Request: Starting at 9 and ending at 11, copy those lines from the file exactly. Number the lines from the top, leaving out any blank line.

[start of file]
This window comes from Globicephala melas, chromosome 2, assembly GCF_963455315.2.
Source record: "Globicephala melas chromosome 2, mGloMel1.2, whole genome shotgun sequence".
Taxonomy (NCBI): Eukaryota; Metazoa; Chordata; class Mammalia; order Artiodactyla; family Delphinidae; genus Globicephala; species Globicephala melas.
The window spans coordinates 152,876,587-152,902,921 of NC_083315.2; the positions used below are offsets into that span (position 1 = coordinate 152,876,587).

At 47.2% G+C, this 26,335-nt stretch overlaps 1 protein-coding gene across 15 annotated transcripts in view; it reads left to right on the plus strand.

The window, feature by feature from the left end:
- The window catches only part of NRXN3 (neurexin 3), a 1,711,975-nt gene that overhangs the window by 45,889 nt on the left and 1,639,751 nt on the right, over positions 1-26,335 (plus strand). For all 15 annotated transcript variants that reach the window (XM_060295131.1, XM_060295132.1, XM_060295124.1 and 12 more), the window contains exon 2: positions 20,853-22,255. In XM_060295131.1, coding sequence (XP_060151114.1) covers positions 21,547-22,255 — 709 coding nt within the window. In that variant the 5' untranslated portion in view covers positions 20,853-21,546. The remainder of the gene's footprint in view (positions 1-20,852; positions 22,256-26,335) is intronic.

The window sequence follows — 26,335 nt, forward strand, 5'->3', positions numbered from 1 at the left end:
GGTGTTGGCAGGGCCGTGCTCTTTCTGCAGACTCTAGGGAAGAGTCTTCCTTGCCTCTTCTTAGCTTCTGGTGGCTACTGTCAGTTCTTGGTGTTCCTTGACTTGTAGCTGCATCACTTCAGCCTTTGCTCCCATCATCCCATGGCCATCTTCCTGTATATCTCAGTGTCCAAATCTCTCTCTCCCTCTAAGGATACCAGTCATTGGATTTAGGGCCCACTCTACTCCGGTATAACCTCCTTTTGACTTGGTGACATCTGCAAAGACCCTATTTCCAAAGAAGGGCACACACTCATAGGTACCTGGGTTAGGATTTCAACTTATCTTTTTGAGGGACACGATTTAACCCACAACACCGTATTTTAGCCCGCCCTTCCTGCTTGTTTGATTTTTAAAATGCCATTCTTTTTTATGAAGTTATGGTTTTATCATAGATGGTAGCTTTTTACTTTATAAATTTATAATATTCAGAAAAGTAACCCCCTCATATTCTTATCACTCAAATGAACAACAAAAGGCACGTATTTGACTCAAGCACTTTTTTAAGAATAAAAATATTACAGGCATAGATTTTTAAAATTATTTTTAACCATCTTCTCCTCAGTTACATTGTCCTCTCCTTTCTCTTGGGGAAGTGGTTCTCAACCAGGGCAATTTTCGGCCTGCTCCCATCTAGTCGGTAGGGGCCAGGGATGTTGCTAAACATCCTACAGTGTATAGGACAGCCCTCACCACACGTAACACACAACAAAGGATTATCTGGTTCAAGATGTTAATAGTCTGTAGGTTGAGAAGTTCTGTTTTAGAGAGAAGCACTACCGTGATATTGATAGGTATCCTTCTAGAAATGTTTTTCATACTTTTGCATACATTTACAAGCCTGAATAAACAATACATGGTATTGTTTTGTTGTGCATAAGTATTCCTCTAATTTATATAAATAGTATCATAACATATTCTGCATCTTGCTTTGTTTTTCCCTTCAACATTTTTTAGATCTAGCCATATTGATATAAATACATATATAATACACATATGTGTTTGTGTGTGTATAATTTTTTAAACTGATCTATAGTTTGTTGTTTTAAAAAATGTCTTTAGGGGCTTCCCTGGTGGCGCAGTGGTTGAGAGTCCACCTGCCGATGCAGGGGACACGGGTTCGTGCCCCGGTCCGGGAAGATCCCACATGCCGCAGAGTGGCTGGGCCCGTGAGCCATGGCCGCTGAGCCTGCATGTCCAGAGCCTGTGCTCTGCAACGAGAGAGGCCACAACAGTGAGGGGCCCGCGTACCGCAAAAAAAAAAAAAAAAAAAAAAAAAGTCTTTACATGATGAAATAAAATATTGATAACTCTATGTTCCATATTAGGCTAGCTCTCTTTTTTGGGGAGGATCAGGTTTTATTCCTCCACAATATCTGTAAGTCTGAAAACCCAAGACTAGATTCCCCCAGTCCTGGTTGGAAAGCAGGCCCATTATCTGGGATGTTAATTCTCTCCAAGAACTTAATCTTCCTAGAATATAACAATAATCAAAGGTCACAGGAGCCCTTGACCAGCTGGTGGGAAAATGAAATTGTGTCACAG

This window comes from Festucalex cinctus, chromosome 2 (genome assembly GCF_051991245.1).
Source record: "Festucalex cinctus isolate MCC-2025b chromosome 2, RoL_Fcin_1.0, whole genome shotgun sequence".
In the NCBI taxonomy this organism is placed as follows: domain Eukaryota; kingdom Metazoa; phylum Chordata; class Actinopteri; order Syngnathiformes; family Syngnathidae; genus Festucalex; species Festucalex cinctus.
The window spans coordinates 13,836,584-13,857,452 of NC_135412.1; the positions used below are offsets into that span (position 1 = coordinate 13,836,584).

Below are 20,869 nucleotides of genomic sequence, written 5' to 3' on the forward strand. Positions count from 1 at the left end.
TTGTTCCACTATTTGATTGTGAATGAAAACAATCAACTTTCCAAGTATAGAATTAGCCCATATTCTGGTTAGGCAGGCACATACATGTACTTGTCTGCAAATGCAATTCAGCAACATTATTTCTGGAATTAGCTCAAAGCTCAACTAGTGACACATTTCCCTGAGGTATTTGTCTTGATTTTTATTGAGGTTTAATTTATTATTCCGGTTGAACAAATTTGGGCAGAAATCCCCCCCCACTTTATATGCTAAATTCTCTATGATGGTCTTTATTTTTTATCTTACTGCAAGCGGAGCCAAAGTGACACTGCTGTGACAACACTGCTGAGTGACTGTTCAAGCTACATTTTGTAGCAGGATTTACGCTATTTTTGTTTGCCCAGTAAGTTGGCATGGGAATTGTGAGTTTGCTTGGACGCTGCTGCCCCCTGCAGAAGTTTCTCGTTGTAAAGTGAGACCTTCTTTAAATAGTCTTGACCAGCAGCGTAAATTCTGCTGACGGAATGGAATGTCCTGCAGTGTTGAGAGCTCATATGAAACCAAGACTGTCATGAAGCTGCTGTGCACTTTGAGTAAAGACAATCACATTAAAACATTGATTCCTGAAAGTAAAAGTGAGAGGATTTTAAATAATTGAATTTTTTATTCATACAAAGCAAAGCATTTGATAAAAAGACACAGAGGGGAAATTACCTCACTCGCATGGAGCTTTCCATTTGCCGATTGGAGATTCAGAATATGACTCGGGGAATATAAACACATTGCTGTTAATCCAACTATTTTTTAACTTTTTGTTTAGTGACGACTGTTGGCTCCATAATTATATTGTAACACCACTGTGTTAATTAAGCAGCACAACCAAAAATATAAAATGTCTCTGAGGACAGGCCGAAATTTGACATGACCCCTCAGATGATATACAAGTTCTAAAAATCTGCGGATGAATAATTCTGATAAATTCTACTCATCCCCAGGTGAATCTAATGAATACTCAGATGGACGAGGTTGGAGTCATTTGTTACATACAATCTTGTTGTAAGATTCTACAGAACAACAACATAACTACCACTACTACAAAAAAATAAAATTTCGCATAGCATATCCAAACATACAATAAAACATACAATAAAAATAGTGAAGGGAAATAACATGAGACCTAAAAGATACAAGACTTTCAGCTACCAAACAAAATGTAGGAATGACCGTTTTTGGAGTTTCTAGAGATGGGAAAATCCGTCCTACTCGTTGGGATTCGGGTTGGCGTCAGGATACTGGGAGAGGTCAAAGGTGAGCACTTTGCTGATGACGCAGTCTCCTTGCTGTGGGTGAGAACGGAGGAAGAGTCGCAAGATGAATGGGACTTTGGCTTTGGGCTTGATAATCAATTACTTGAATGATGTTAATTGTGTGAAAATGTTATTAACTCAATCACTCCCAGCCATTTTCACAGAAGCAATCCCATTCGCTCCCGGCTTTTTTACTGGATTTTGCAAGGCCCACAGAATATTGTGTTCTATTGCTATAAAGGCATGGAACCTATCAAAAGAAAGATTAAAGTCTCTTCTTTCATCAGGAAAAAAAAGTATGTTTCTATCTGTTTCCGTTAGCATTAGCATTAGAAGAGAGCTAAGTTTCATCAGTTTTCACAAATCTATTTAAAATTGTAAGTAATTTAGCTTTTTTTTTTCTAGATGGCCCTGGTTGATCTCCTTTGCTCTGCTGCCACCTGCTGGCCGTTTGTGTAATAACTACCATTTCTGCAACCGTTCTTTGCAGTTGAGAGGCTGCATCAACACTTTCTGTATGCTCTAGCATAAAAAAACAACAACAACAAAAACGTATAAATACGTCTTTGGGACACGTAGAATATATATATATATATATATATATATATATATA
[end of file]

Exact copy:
GGTGTTGGCAGGGCCGTGCTCTTTCTGCAGACTCTAGGGAAGAGTCTTCCTTGCCTCTTCTTAGCTTCTGGTGGCTACTGTCAGTTCTTGGTGTTCCTTGACTTGTAGCTGCATCACTTCAGCCTTTGCTCCCATCATCCCATGGCCATCTTCCTGTATATCTCAGTGTCCAAATCTCTCTCTCCCTCTAAGGATACCAGTCATTGGATTTAGGGCCCACTCTACTCCGGTATAACCTCCTTTTGACTTGGTGACATCTGCAAAGACCCTATTTCCAAAGAAGGGCACACACTCATAGGTACCTGGGTTAGGATTTCAACTTATCTTTTTGAGGGACACGATTTAACCCACAACACCGTATTTTAGCCCGCCCTTCCTGCTTGTTTGATTTTTAAAATGCCATTCTTTTTTATGAAGTTATGGTTTTATCATAGATGGTAGCTTTTTACTTTATAAATTTATAATATTCAGAAAAGTAACCCCCTCATATTCTTATCACTCAAATGAACAACAAAAGGCACGTATTTGACTCAAGCACTTTTTTAAGAATAAAAATATTACAGGCATAGATTTTTAAAATTATTTTTAACCATCTTCTCCTCAGTTACATTGTCCTCTCCTTTCTCTTGGGGAAGTGGTTCTCAACCAGGGCAATTTTCGGCCTGCTCCCATCTAGTCGGTAGGGGCCAGGGATGTTGCTAAACATCCTACAGTGTATAGGACAGCCCTCACCACACGTAACACACAACAAAGGATTATCTGGTTCAAGATGTTAATAGTCTGTAGGTTGAGAAGTTCTGTTTTAGAGAGAAGCACTACCGTGATATTGATAGGTATCCTTCTAGAAATGTTTTTCATACTTTTGCATACATTTACAAGCCTGAATAAACAATACATGGTATTGTTTTGTTGTGCATAAGTATTCCTCTAATTTATATAAATAGTATCATAACATATTCTGCATCTTGCTTTGTTTTTCCCTTCAACATTTTTTAGATCTAGCCATATTGATATAAATACATATATAATACACATATGTGTTTGTGTGTGTATAATTTTTTAAACTGATCTATAGTTTGTTGTTTTAAAAAATGTCTTTAGGGGCTTCCCTGGTGGCGCAGTGGTTGAGAGTCCACCTGCCGATGCAGGGGACACGGGTTCGTGCCCCGGTCCGGGAAGATCCCACATGCCGCAGAGTGGCTGGGCCCGTGAGCCATGGCCGCTGAGCCTGCATGTCCAGAGCCTGTGCTCTGCAACGAGAGAGGCCACAACAGTGAGGGGCCCGCGTACCGCAAAAAAAAAAAAAAAAAAAAAAAAAGTCTTTACATGATGAAATAAAATATTGATAACTCTATGTTCCATATTAGGCTAGCTCTCTTTTTTGGGGAGGATCAGGTTTTATTCCTCCACAATATCTGTAAGTCTGAAAACCCAAGACTAGATTCCCCCAGTCCTGGTTGGAAAGCAGGCCCATTATCTGGGATGTTAATTCTCTCCAAGAACTTAATCTTCCTAGAATATAACAATAATCAAAGGTCACAGGAGCCCTTGACCAGCTGGTGGGAAAATGAAATTGTGTCACAG

This window comes from Festucalex cinctus, chromosome 2 (genome assembly GCF_051991245.1).
Source record: "Festucalex cinctus isolate MCC-2025b chromosome 2, RoL_Fcin_1.0, whole genome shotgun sequence".